After nearly one year of intense documentation and exploration for the first stage of my PhD project, which started in February 2016, right now just before entering in the “fieldwork phase”, it seems a good moment to take a look back about the whole process. And also how I have been experiencing this intellectual effort and challenge at the personal level. The focus of my project is on co-creation in the context of collaborative research management, with the opportunity and privilege of connecting it with my professional activity as coordinator and PhD candidate at the Dimmons research group.
It has, as you can imagine, some “meta” implications: how two different methodological frameworks, Agile (from the practices of software development) and design thinking (as a wide paradigm of design methods connected to systems thinking), which were not originally developed in research contexts, can contribute to the regular tasks and dynamics of collaborative research practices.
But what we really mean by “collaborative research” today? Isn’t the majority of research a collaborative effort, one way or another? From joint writing of proposals or co-authored papers, to online networks of peers and the spread of digital methods for data gathering, collaborating in science and research seems rather the norm (as opposed to the idea of a solitary scientist in the laboratory, that academic expert in an “ivory tower”).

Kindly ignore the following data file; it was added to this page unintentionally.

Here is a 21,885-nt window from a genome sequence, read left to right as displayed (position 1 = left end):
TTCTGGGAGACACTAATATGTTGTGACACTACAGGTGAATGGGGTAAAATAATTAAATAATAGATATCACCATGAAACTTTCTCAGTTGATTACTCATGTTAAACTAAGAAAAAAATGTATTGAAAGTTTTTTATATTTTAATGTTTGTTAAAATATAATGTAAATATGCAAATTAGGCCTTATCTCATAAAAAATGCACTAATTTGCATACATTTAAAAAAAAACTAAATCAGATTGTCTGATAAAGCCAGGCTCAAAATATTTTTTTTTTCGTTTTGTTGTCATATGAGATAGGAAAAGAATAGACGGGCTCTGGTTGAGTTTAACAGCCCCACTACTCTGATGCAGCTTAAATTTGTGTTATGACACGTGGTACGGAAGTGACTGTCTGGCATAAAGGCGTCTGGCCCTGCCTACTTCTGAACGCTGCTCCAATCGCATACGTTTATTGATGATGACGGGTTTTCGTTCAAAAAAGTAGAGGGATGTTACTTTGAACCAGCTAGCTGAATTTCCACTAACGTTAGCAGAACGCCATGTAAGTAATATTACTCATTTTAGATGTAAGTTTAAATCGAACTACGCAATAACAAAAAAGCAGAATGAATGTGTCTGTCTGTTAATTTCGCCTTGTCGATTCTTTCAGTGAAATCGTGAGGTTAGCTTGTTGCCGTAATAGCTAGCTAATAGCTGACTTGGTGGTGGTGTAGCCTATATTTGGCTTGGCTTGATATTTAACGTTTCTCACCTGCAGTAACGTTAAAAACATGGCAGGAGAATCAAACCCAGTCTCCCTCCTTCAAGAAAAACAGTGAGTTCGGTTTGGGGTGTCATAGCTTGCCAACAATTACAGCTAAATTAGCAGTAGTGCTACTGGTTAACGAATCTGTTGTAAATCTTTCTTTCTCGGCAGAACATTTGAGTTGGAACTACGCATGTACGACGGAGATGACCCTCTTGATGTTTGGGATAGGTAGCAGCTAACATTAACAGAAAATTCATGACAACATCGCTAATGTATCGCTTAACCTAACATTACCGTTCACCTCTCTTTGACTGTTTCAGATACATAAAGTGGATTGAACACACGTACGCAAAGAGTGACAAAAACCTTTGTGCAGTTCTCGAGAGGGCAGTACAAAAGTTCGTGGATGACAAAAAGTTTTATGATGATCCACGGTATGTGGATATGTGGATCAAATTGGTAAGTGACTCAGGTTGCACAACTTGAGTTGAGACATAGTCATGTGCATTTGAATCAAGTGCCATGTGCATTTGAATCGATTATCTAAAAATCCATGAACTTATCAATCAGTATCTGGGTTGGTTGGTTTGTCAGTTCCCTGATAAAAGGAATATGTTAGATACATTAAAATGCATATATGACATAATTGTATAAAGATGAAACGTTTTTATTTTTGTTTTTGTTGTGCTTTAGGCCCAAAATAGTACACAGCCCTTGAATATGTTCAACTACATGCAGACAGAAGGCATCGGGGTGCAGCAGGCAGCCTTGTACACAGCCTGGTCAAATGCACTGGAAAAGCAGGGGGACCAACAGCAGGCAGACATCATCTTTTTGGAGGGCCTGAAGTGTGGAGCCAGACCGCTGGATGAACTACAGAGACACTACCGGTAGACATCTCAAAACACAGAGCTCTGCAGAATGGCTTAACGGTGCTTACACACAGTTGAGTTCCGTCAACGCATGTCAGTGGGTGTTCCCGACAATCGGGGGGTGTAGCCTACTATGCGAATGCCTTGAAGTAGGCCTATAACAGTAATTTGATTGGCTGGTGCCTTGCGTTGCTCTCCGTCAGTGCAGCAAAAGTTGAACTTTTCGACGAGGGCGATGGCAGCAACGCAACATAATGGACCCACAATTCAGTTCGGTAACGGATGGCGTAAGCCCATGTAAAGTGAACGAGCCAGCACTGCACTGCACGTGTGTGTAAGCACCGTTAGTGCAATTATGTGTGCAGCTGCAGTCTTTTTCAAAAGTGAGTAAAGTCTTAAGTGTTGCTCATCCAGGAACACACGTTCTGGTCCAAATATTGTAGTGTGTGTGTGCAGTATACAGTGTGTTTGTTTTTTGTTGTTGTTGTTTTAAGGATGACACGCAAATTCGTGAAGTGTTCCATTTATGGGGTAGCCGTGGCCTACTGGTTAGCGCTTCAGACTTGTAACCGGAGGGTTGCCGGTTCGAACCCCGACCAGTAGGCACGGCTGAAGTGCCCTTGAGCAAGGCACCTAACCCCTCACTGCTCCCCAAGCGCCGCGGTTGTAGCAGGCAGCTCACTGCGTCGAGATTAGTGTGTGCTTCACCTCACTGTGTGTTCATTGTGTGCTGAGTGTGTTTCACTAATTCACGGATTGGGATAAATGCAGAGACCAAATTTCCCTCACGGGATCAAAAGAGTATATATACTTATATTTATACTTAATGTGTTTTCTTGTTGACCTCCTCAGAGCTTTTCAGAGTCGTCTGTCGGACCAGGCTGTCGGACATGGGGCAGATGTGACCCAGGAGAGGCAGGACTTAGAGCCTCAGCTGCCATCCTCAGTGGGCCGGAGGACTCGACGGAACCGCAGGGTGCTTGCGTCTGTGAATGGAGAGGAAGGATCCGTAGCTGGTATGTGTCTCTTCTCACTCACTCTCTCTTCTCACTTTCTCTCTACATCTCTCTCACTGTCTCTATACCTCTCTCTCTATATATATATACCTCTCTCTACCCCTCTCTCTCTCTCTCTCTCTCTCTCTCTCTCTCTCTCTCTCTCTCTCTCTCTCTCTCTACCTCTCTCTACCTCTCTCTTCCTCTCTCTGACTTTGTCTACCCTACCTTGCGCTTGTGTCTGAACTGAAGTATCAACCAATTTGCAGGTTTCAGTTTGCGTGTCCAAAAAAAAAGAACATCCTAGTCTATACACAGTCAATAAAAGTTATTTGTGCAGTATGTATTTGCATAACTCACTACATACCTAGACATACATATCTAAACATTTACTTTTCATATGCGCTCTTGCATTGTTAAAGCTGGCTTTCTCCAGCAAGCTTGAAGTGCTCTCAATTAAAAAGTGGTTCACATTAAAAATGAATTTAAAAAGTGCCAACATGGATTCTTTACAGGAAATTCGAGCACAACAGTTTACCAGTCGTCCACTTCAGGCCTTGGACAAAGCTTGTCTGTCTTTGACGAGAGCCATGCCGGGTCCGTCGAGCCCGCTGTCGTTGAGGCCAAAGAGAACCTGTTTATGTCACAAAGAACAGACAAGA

So first I’m trying to delimit a little bit more what “collaborative research” really implies, not only when it comes to co-writing, but also in terms of previous steps (like research design and planning, data gathering methods, or interpretation and dissemination of results). For that, I’m putting the focus on knowledge management for small-scale and large-scale team science, on the new and growing domain of citizen science, and on participative disciplines from social sciences, like action research or community-based research (constructivist approaches for collective inquiry projects and communities of practise, in order to do research “with” people rather than just “about” people).
Now I’m starting to define the materials and instructions needed for the collaborative ideation and development of several research projects where I’m going to be involved (as facilitator and also participant observer). This has been progressively a new element in the project, where I’m trying not only to develop this inquiry at the intellectual, conceptual and academic level, but also to ideally generate useful materials. In this case, a toolkit for the management of collaborative research that I can openly share and maybe other people reuse and test, even improve (as copyleft licensed material).
+ info: http://www.backlogs.net/